Unfortunately, the dueling reality of urban centers (New York, Downtown LA, Chicago, etc.) necessary to provide economic powerhouses for the rest of the nation to benefit must compete with the reality that many taxpayers pay big bucks to pay for development of these centers and do not see enough infrastructure (parks, road repair, open space) in the suburban or even rural regions where they choose to live.
These two dueling realities have led to some very unfortunate conundrums that extend from a counterproductive political Red/Blue state divide to an ongoing, neverending turf war over where county, state and federal dollars are spent in the name of improving our economy, environment and quality of life...and transportation planning is certainly at the center of these conundrums.
There are many who decry the expenses of freeway-widening (such as the I-405 between West Los Angeles and the San Fernando Valley, and the I-5 widening between the SR-91 and I-710 freeways), and there are others who decry the expenses of the Wilshire Subway and the Expo Line ... and most transportation experts would probably agree that both groups of naysayers are as wrong and unhelpful as those who debate buses vs. rail, or mass transit vs. cars, or parking vs. buses when ALL are needed to create a comprehensive, high-quality transportation/planning system.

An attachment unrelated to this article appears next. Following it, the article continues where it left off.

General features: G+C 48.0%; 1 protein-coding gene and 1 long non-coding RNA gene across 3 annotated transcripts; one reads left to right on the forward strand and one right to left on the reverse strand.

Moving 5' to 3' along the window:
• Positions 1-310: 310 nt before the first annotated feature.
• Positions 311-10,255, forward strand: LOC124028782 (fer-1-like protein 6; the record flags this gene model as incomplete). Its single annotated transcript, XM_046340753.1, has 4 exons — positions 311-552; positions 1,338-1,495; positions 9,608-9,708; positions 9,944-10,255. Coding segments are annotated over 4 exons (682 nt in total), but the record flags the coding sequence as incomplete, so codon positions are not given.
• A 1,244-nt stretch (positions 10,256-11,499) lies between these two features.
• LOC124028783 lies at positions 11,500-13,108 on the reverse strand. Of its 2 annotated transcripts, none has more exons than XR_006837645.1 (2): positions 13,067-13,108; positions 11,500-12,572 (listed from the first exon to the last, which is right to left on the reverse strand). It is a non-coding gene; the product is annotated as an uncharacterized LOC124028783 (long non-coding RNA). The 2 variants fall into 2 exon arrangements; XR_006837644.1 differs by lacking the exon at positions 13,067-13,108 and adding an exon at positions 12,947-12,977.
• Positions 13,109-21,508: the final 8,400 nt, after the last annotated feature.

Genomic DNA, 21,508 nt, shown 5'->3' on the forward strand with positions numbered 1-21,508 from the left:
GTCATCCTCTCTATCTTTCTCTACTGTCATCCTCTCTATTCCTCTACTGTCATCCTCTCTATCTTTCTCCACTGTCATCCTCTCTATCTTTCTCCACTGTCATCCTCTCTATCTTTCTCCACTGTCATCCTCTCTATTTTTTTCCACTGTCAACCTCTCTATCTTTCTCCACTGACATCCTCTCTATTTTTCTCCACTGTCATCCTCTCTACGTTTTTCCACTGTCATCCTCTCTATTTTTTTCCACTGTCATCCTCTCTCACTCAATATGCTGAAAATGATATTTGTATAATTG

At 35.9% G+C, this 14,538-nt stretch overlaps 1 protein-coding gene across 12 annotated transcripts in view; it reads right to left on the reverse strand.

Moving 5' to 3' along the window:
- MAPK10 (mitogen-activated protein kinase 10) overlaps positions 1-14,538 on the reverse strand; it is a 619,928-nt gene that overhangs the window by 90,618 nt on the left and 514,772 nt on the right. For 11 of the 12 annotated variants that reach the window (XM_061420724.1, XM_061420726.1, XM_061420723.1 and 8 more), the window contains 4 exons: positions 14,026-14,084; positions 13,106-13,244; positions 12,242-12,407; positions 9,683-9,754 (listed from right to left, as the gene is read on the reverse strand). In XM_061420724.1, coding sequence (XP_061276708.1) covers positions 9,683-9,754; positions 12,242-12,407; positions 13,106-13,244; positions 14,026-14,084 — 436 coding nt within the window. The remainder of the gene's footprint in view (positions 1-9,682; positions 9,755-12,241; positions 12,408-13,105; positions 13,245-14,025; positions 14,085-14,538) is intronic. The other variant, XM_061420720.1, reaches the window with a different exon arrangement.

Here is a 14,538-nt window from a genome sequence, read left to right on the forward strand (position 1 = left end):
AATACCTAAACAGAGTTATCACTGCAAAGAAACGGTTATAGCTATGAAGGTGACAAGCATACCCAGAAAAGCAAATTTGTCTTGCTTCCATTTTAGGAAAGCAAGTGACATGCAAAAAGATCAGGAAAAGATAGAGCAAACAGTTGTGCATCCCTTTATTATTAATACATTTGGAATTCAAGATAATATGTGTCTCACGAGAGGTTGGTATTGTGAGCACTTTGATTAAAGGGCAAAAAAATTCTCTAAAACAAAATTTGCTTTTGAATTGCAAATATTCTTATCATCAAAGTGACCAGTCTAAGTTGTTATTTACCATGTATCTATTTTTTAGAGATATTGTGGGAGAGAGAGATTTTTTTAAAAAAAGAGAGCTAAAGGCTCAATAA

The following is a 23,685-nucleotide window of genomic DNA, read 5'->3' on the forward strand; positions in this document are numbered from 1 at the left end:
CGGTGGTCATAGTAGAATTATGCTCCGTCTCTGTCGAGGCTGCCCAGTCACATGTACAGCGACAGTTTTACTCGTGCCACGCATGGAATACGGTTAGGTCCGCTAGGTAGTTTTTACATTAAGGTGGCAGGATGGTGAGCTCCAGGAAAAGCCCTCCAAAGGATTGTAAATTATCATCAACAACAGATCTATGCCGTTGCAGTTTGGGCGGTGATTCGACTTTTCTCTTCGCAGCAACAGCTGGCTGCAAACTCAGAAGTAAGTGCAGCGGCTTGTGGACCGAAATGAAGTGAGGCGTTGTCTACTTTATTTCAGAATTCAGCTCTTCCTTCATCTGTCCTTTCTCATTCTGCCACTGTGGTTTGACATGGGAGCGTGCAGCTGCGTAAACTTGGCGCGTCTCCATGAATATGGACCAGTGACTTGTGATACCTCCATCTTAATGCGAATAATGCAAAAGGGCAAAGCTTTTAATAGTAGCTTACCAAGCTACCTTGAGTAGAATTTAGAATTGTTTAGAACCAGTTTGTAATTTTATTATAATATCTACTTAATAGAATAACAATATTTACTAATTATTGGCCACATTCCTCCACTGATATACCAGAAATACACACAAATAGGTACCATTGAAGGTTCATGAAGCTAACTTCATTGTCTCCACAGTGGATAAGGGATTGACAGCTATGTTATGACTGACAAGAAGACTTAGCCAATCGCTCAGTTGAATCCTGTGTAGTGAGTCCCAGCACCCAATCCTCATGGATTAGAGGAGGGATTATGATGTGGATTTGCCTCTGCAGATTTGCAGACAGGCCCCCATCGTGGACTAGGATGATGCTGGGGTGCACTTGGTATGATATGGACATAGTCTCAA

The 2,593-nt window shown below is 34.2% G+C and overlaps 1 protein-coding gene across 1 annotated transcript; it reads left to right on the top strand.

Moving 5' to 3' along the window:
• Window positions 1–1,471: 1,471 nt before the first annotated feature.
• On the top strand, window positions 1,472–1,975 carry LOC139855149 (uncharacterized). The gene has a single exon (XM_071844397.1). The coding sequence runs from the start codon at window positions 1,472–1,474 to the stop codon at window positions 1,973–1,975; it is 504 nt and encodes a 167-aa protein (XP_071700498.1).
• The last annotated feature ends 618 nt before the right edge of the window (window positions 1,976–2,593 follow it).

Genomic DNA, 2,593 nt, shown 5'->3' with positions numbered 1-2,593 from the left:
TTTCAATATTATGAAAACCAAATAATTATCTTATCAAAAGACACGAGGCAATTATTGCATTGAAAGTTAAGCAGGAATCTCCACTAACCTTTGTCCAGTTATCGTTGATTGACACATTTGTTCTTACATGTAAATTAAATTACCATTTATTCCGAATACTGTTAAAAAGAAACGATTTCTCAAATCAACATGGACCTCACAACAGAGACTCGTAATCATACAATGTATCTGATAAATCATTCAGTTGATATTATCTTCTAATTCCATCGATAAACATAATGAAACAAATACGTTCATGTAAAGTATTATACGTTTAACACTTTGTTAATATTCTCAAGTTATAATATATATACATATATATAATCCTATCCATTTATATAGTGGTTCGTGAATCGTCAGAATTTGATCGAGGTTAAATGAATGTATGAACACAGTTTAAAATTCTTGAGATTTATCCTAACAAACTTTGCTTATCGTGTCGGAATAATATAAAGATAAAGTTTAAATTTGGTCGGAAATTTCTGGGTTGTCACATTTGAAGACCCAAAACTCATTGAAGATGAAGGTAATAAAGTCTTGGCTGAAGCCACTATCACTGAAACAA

So ... enter Governor Jerry Brown, and LA County Supervisors Mike Antonovich and Mark Ridley-Thomas--three very different men with different constituencies and who have been politically tied together by our ongoing transportation turf/vision wars.
Jerry Brown is a rail proponent, particularly a high-speed rail proponent, virtually his entire political (and perhaps natural) life, while Mike Antonovich has been a vigorous (if not brusque) proponent for the San Gabriel Valley and for a countywide transit system that is not overly focused on the City of Los Angeles, and Mark Ridley-Thomas is a consensus builder who is as powerful an advocate for underground rail as he is a voice for the Mid-City African-American communities.